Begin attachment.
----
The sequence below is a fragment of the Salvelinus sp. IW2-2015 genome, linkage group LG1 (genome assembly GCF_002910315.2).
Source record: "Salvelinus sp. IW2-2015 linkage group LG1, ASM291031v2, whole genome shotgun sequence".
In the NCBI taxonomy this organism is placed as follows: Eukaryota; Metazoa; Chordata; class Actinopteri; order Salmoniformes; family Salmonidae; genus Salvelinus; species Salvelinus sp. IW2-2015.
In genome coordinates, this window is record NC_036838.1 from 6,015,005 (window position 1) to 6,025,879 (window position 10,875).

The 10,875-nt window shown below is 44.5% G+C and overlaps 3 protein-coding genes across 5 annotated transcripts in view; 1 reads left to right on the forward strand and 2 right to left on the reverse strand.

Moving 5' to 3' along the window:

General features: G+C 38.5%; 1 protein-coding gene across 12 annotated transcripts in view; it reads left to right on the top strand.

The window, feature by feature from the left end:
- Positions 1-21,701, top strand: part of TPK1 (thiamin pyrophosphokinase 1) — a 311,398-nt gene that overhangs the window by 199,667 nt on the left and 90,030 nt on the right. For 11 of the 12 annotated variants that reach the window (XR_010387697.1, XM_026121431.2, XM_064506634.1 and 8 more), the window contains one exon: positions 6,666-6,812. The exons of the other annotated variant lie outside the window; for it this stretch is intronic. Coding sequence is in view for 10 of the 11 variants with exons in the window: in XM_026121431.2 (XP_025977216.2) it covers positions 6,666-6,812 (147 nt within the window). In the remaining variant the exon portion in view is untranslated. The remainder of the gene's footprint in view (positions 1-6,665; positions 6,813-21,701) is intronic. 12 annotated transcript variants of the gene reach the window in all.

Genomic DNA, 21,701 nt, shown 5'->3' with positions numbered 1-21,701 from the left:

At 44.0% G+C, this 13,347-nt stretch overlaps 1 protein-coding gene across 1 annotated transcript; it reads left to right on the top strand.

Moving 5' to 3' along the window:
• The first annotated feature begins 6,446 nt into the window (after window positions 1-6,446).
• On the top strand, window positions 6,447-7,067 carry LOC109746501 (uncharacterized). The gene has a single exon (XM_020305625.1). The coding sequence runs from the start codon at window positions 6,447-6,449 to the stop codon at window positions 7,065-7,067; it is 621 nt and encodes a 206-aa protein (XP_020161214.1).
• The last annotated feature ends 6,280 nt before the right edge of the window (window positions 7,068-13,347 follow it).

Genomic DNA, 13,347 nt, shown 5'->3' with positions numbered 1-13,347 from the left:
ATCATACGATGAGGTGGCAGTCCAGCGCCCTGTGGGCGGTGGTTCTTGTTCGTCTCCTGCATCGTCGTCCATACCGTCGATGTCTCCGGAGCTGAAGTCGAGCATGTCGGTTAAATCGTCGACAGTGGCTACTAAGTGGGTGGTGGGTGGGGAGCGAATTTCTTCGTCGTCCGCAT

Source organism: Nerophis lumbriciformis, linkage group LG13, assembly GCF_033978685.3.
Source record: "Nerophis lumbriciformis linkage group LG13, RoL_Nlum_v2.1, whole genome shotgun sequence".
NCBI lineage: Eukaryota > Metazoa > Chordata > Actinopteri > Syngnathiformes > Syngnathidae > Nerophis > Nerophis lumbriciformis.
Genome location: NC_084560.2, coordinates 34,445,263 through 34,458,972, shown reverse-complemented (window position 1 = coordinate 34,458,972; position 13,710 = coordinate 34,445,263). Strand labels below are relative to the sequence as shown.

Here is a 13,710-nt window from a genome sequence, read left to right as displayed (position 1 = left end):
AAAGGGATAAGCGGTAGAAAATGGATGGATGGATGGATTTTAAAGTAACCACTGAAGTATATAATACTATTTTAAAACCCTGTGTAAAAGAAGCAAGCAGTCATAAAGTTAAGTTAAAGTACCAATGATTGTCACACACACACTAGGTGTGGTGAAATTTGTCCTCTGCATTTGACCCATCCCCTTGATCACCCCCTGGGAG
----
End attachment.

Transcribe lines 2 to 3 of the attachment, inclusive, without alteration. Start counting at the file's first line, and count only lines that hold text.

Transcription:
Source record: "Salvelinus sp. IW2-2015 linkage group LG1, ASM291031v2, whole genome shotgun sequence".
In the NCBI taxonomy this organism is placed as follows: Eukaryota; Metazoa; Chordata; class Actinopteri; order Salmoniformes; family Salmonidae; genus Salvelinus; species Salvelinus sp. IW2-2015.